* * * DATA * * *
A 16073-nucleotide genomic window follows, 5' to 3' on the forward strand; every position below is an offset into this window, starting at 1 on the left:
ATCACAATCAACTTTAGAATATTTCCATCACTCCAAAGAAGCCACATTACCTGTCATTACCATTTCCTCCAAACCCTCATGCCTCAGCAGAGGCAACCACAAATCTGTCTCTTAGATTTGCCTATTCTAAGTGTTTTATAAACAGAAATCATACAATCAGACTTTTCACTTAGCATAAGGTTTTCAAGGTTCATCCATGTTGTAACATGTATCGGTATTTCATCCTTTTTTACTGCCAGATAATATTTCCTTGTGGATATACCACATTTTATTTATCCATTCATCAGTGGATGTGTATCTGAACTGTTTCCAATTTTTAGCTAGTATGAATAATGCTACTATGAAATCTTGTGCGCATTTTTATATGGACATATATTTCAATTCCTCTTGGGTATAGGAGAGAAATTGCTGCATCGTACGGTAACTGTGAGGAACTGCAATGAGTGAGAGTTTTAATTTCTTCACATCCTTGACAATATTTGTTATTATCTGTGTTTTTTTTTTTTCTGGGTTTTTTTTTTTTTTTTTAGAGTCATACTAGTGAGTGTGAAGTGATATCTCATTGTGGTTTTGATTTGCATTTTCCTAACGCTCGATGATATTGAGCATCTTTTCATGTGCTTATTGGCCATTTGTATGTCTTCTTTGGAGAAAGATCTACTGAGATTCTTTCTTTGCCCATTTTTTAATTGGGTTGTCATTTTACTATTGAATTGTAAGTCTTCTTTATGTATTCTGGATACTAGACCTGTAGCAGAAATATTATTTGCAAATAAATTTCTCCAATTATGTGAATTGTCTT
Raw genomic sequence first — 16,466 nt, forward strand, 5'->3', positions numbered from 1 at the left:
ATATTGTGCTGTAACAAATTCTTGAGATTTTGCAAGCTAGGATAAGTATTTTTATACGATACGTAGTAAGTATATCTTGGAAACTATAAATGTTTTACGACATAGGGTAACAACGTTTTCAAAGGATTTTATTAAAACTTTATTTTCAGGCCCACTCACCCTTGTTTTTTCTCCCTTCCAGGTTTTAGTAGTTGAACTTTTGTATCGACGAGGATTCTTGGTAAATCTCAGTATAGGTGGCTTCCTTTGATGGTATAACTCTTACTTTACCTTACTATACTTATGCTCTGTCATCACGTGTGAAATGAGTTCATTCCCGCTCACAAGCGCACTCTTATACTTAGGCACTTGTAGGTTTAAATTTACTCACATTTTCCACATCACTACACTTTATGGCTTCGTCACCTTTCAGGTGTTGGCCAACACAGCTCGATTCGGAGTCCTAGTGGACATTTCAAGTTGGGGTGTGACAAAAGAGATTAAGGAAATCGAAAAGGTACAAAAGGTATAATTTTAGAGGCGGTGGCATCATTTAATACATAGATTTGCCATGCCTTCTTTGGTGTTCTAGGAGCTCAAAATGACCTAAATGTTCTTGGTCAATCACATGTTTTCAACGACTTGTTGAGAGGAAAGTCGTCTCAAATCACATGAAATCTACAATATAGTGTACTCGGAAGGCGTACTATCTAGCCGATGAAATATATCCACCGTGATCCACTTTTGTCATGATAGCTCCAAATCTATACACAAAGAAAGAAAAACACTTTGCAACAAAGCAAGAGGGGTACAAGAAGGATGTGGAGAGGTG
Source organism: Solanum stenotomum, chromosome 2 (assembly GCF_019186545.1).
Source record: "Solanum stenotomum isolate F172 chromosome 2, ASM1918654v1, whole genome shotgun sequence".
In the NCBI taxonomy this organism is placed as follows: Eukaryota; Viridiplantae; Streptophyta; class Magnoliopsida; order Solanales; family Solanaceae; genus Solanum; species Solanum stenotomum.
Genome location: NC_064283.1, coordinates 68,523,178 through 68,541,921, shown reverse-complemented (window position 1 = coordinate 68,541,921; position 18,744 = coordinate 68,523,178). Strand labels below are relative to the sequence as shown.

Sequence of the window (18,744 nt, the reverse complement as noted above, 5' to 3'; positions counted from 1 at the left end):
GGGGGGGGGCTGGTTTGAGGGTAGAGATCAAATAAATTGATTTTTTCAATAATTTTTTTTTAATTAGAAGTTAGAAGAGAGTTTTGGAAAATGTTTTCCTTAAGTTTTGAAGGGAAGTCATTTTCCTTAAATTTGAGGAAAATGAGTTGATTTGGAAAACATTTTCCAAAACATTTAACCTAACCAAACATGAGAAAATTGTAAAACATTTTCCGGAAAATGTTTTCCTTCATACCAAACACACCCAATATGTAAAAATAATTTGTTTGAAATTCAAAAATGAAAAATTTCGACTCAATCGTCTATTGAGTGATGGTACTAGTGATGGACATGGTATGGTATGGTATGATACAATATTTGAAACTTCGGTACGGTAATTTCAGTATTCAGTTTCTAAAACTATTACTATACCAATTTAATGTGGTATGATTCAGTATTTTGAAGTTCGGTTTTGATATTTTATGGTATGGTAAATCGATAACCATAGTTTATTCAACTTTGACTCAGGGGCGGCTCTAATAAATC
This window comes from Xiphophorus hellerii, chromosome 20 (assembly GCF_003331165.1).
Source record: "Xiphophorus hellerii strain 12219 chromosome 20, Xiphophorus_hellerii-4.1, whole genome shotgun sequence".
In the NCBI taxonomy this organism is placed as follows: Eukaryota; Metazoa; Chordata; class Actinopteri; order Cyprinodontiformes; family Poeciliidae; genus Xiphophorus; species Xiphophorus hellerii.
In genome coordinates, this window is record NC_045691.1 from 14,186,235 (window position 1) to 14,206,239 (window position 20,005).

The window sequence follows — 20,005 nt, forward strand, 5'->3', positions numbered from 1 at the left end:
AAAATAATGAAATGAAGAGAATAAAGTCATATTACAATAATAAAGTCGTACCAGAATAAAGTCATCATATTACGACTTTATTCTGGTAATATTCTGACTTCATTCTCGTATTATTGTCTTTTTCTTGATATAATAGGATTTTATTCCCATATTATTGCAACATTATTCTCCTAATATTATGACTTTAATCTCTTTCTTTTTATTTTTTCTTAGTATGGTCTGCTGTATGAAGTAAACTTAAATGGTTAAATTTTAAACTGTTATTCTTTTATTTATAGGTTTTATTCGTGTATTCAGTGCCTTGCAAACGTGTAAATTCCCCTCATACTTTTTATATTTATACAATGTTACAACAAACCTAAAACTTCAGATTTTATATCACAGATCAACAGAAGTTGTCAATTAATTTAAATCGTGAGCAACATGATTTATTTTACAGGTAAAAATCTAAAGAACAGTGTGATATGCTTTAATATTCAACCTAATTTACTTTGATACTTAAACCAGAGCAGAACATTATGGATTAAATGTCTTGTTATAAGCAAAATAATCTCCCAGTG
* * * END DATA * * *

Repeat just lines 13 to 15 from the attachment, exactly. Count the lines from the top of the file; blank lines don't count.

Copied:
In the NCBI taxonomy this organism is placed as follows: Eukaryota; Metazoa; Chordata; class Actinopteri; order Cyprinodontiformes; family Poeciliidae; genus Xiphophorus; species Xiphophorus hellerii.
In genome coordinates, this window is record NC_045691.1 from 14,186,235 (window position 1) to 14,206,239 (window position 20,005).

The window sequence follows — 20,005 nt, forward strand, 5'->3', positions numbered from 1 at the left end: